Yesterday I went to check out Wall Works at the Adam Art Gallery - site-specific works by 8 artists, commissioned to mark the 10th anniversary of the gallery's opening.
Earlier in the day I'd had a really surprising visit to the Dowse (more on that later) and while I enjoyed some of the works - Jeena Shin's in particular - I think my capacity for art wonder had been used up for the day. You can read John Hurrell's review for more about the show, and David Cauchi's rather entertaining accounts of the development of bathroom work to get a feel for the "art camp" experience.
Instead, I got rather hung up on one detail of the exhibition installation. For the second time in the row (Laura Preston's previous show was the same, I think), there was no signage to tell you who each work was by. I can understand the desire not to put labels up next to wall works - it would have been quite incongruous, and even ugly. But surely there are some inventive ways to get around this, like vinyl signage on the floor?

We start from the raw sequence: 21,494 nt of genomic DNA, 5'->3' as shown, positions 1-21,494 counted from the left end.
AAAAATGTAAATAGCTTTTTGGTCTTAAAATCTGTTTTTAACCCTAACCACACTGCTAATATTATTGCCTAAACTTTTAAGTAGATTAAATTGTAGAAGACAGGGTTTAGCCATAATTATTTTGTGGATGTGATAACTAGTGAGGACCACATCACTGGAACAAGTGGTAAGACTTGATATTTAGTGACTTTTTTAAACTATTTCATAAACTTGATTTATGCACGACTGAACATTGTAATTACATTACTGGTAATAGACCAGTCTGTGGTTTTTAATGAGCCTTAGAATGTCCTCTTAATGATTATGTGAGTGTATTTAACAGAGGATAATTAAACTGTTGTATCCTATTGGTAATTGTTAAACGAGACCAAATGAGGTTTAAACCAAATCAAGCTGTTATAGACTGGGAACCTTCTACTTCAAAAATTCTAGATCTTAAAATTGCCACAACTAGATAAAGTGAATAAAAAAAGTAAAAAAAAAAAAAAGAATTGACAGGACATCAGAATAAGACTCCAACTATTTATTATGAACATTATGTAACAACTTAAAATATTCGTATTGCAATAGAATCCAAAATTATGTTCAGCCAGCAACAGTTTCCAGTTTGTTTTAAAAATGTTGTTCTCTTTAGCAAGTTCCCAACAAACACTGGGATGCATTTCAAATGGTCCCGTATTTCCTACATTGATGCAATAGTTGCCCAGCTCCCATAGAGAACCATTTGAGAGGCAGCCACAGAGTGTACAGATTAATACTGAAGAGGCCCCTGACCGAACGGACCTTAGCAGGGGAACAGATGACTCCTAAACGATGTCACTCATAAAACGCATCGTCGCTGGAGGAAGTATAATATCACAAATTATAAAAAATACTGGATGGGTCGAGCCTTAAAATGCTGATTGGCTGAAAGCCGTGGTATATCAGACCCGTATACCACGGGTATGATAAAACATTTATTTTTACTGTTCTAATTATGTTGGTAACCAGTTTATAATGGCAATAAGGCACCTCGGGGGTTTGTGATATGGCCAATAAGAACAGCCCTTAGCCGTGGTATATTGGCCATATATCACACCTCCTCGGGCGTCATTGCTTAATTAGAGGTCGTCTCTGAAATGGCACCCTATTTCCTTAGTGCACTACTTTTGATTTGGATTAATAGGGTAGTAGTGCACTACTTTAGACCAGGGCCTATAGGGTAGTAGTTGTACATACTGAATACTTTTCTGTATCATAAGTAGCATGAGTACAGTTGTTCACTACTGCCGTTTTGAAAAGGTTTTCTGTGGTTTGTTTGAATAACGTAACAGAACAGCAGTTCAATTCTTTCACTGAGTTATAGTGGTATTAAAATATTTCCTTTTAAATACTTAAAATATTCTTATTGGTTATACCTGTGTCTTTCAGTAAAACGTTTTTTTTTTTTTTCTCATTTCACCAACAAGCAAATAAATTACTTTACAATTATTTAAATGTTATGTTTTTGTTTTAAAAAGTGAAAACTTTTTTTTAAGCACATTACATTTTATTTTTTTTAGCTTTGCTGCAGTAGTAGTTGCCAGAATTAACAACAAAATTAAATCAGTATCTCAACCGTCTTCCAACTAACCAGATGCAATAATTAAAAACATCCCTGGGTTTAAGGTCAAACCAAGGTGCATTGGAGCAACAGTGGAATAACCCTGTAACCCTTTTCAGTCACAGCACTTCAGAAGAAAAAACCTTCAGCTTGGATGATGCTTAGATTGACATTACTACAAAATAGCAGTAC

If you picked up the understated little flyer from the desk, you did get details about each artist and their work, with the name of the space they were working in. However, this relies on you checking whether you're in the Congreve foyer or the lower Chartwell gallery to make sure you correctly match artist to work - or doing this retrospectively, if you pick up the flyer on the way out.
It's fine if you're pretty familiar with contemporary New Zealand art, and can make a good stab at it for yourself. But I do wonder how this makes less regular gallery visitors feel.